Hal Duncan over at BookSpotCentral has begun a series of columns answering this question. As anyone whose read widely in his blog would expect, Mr. Duncan is aiming to portray the disdain for the fantastic as upper class contempt for the puling masses. Or, even worse, the mingled fear and contempt of the putrid, stodgy middle classes faced with the lure of the proletarian nihilist carnival. As ever, he begins with some doubtful equations, not just Romanticism with the Gothic, or Enlightenment rationalism with the realist, but sensationalist with popular and "intellectualist" with high brow. What indeed is "intellectualist" literature and drama when it's at home, you may ask? Well, as I say, it's all a little dubious. The sole examples that Duncan gives, The Foundation series as rationalist and Dune as romantic, on brief inspection don't show what he thinks. I expect there will be few details to give meaning to all these terms.
Duncan's whole project is dubious, starting with the astonishingly simple proposition that science fiction as a pulp genre is dead. Since the pulps are moribund, so are the pulp genres. Why this simple conclusion requires the recasting of language and literary history is uncertain. I think in the end that Mr. Duncan is not just a professional fantasist, but a committed irrationalist. The suspect chains of equations and false dichotomies have to be erected to turn fantasy into the liberation of the ego from the chains of reason, that ruling class scam.
In reality, science fiction, like historical fiction, is not "literature" because it does not accept the way things are now as eternal. Instead of the individual soul being the determinant of a permanent way of life, unquestionable, even if tragic, both science fiction and historical fiction go past the bourgeois individualism (or can, since both have just as much junk written as other modes of fiction and drama,) which is the dressed up version of economic man found in Economics 101. An historical novelist like E.L. Doctorow will be acceptable as literary in a way that a Gore Vidal or a Cecelia Holland will not. The easy assumption that "literary" means good is nothing but snobbery, but putting a John Jakes on the same level as the previous three is to abandon all judgment. The point of course is that Vidal should be regarded as a major novelist, which he isn't: He just sells too well to be completely ignored. Doctorow, whose work suffers from being "literary" in preferring to recapitulate ideology about character, receives critical attention far beyond his ordinary merits.
The notion that "genre" as an opposition to "literature" is marked by sensationalism while the other is marked by intellectualism is a pretty hard vacuum. The assumption that insight and relevance lie solely in character studies is an ideological prescription. Most "popular" fiction and drama is just as fixated on the characters as the most highfalutin' "literary" fiction and drama. And there are plenty of thrills in lots of "literary" works. The difference isn't sensationalism. The difference is that the "literary" rediscovers the eternal essence of bourgeois society, the final society, forever and ever, amen. The "popular" regrettably tends to be vicarious fantasy. The reader identifies with a hero, and the hero wins. The rest is detail. Which heroes earn reader or viewer commitment is a matter of personal taste, not amenable to discussion. Which fantasy victories are satisfying also is a matter of personal taste, no more of interest to others than the details of the satisfying sexual fantasy.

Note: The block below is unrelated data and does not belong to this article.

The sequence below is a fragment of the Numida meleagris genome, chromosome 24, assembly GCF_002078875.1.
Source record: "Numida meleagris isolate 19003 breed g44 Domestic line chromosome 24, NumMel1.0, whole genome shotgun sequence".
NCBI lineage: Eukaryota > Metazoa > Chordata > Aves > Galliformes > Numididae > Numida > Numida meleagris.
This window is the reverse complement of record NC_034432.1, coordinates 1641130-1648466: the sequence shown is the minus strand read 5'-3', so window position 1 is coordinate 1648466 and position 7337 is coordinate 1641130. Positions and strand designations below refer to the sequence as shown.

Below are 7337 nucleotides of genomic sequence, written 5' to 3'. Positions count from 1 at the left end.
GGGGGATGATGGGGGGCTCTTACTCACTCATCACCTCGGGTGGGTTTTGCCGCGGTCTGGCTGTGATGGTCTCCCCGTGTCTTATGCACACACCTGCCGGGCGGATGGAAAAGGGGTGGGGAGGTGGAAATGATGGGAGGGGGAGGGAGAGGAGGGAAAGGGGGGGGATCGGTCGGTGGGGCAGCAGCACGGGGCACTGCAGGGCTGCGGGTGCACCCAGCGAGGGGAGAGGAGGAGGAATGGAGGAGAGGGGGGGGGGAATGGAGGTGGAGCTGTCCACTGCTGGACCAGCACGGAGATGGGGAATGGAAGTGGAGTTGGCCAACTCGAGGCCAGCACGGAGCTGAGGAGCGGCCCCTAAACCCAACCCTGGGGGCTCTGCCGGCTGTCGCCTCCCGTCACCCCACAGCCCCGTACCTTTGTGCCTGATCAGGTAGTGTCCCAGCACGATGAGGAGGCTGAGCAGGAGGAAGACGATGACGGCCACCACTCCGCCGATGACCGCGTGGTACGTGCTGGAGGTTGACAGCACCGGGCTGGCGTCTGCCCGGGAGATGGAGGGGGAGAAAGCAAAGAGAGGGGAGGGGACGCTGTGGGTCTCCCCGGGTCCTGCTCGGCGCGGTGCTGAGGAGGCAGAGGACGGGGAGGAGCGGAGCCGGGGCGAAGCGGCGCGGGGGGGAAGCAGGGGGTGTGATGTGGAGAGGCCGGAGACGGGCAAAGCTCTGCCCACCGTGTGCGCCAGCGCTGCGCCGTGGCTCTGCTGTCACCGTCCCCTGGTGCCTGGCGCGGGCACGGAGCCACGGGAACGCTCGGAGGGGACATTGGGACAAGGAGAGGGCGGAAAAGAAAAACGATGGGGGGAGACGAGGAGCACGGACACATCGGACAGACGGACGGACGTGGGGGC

Insofar as this is true, the popular should be rejected. But of course in practice this is not the dividing line between the popular and the literary. The supposedly literary might have reader/viewer fantasy, while the popular might answer more questions than "Who's the hero, and does he/she win?" I repeat, the real dividing line is ideological. The literary is about "character," where character means the eternal psychological necessities that have created our contemporary capitalist society. This, not being intellectual or boring, is what makes literature's pretensions offensive.
The notion that the sensational is rejected solely because it is popular is really nothing more than faux populist posturing, a visceral hate prompted by the certainty that one's own superior moral sensitivity raises one above the snobbery of the literary elites. In fact, many define sensationalism as the false, as when talking about tabloid journalism. Such sensationalism should be rejected. Approaching the question from another angle, although the literary presumes the eternal verities of capitalist society, that no more means it is all false, root and branch, than any other aspect of bourgeois culture. Popular fantasies that ignore society do no one any good. They are pabulum. Bourgois culture is no more to be ignore than the bourgois state. It is in fact part of the wealth to be appropriated.
Literature and drama that attempts to do this will not be literary or popular, it will be human.